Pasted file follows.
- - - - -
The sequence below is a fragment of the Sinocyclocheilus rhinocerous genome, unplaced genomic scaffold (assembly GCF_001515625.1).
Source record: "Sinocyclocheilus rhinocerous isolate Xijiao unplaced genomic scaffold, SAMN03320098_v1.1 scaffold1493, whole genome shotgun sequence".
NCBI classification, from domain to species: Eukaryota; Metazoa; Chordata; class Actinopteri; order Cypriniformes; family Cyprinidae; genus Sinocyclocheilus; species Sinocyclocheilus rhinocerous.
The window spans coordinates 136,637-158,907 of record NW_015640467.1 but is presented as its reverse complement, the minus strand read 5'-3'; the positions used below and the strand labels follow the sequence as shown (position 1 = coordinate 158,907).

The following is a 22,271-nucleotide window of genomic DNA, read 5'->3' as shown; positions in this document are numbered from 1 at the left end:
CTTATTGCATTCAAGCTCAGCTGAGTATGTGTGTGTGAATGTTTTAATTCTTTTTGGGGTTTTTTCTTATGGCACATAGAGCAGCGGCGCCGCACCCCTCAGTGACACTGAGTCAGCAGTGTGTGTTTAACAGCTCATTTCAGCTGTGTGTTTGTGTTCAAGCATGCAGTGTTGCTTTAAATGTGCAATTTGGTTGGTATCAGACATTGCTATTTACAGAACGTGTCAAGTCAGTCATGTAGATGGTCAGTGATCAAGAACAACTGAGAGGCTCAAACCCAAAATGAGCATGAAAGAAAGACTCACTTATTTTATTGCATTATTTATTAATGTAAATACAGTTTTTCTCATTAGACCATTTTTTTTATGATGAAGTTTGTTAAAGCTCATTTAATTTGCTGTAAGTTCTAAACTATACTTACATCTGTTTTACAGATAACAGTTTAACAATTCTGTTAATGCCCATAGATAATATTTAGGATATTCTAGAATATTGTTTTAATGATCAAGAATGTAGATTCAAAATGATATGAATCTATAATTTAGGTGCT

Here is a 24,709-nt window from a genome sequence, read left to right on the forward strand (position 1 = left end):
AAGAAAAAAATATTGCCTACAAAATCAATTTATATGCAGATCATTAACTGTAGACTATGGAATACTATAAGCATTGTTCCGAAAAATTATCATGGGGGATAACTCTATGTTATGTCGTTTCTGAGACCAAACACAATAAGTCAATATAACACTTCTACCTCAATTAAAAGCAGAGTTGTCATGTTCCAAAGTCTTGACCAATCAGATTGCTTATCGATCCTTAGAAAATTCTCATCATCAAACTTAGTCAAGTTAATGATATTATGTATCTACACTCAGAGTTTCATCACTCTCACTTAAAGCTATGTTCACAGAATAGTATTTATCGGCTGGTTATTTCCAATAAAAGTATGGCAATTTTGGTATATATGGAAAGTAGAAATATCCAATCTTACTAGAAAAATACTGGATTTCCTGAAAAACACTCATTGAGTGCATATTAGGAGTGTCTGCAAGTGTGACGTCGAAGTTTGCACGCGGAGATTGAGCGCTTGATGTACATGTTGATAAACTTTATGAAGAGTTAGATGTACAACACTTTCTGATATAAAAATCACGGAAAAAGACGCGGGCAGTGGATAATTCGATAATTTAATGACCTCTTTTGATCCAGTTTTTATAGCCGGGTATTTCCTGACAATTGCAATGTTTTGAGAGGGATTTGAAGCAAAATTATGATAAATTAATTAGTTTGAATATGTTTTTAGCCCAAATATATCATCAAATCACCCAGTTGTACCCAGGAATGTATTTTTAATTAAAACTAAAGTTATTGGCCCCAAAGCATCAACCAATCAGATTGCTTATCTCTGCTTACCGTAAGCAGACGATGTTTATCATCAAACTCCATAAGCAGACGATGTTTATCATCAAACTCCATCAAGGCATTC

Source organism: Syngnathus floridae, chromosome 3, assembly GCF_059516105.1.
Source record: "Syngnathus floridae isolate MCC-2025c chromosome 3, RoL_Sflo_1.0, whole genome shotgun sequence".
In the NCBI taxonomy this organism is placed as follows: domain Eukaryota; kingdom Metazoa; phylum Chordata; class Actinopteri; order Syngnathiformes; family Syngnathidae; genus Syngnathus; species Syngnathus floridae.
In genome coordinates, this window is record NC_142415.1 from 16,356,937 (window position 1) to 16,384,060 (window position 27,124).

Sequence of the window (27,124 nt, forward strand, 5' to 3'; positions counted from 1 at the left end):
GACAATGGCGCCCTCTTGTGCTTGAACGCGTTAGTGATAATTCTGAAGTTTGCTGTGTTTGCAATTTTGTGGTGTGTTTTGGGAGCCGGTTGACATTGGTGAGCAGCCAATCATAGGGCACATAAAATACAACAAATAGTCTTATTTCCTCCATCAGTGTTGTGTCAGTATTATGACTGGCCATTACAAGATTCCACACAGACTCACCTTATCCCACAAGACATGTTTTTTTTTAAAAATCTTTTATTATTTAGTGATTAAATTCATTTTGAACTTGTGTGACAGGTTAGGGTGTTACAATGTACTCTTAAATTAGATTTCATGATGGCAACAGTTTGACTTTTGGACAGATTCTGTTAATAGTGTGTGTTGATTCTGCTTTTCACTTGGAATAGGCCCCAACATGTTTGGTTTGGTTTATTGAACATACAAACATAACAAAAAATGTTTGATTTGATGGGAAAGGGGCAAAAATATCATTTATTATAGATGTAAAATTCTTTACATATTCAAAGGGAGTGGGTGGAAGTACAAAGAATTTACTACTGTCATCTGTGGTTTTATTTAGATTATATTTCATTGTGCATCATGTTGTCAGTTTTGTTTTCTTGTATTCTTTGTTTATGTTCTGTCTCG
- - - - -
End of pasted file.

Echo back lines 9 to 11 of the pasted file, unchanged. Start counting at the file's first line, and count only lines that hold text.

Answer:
Source organism: Syngnathus floridae, chromosome 3, assembly GCF_059516105.1.
Source record: "Syngnathus floridae isolate MCC-2025c chromosome 3, RoL_Sflo_1.0, whole genome shotgun sequence".
In the NCBI taxonomy this organism is placed as follows: domain Eukaryota; kingdom Metazoa; phylum Chordata; class Actinopteri; order Syngnathiformes; family Syngnathidae; genus Syngnathus; species Syngnathus floridae.